2. 1 point
    Didn't watch the video - Will take too much data (for me)! Please show us the answers after everyone has had a go at them!
  3. 1 point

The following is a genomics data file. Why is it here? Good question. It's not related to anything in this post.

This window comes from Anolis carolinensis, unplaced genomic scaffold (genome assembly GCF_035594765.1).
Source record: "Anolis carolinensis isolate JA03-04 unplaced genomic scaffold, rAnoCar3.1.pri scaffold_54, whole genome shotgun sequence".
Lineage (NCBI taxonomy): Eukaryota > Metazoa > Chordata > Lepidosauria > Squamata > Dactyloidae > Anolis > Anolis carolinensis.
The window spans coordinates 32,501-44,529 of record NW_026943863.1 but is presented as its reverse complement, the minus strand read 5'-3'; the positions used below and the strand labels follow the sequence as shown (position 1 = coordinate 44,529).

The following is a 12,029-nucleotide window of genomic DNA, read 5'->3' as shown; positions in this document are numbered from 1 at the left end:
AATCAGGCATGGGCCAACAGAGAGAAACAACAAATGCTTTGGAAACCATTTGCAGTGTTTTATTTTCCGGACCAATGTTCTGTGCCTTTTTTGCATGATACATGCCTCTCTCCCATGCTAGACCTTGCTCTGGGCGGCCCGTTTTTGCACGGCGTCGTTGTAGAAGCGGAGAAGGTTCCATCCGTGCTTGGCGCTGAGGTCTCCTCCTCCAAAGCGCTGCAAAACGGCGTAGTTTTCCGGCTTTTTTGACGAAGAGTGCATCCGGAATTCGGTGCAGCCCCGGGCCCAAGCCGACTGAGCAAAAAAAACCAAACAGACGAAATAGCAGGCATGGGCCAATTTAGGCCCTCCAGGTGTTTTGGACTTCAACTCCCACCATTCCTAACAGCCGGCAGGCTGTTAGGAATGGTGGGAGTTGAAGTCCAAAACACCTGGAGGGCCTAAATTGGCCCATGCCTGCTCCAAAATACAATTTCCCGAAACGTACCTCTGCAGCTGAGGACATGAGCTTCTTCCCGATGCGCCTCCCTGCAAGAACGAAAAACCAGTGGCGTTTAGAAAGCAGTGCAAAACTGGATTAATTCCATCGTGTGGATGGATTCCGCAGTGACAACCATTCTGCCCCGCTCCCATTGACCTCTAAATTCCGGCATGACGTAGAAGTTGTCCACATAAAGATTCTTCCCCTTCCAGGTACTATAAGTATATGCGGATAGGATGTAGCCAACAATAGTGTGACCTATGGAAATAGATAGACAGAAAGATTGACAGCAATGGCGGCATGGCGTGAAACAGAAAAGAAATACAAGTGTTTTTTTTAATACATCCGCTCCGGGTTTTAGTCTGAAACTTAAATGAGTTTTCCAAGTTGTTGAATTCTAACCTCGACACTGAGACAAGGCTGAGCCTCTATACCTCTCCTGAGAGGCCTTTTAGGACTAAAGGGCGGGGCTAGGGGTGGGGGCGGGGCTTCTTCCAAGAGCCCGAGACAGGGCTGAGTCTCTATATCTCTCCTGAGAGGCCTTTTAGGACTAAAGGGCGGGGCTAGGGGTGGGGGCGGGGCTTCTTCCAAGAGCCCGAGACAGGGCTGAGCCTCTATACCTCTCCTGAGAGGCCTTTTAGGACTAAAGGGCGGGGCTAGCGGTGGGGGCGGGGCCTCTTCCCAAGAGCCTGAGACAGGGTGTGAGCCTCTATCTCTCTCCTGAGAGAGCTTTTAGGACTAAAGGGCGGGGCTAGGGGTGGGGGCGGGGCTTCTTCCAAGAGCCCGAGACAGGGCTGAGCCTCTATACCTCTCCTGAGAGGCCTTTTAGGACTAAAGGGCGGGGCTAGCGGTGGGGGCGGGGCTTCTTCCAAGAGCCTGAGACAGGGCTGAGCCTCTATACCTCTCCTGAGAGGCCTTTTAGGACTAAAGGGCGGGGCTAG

I watched the video, and overall liked it. Since you asked for feedback: with the video format, I think I would prefer to see the question and be told to pause to have time to think of the answer before it appears instead of having a set amount of time for each question, since with at least some of them you either know it or you don't right off the bat. As it is, I got a little annoyed waiting a minute for the answer if I already knew it. The other main comment is something DejMar sort of alluded to, that there are potentially multiple answers that would make sense for some of the riddles. In particular the second one, I also interpreted it as most likely being a gotcha where each number in the sequence is (n)/(n+1), so the final term x/1000 comes after 9/10 and should equal 10/11, meaning x = 10 x 1000 / 11. Only after realizing that it wouldn't be an integer did I decide that it probably wasn't what you intended to ask, so the answer should be the other thing I had in mind and be x = 999. With the light switch, when I saw it here I thought there must be three positions with something like "off" going to "medium", "medium" going either to "off" or to "high", and "high" going only to "medium" so there would be a unique answer -- after any even number of flips the switch must be back at "medium" -- whereas with the youtube version if you change directions during flipping you could either end up at the original position or 180 degrees away. For the question of painting 8s, I could have interpreted a couple of ways: you could argue that he would only paint 8 once (if it's referring to house number 8, or just the number 8 and not other numbers that happen to have 8 as a digit), that he would paint it 20 times (if you mean the total number of digits that are 8), or maybe even 19 times (if you mean the total number of houses with any 8 on them, although that's a less likely interpretation). DejMar commented on the ambiguity of whether the question with Little Johnny is talking about making it home with the original $300 dollars or the money that the man is offering, but I suppose that ambiguity needs to be present or else it wouldn't be much of a riddle. And the last question seems like it might be a bit offensive if asked to a woman. It might not be possible to make the questions entirely unambiguous, especially the question about Little Johnny since the ambiguity is what makes it a riddle in the first place, but sometimes simple things like saying "how many times does he have to paint the digit 8" can help make it unambiguous. In general, I would say to check for (and ask other people to check for) unintended ways that the questions might be interpreted.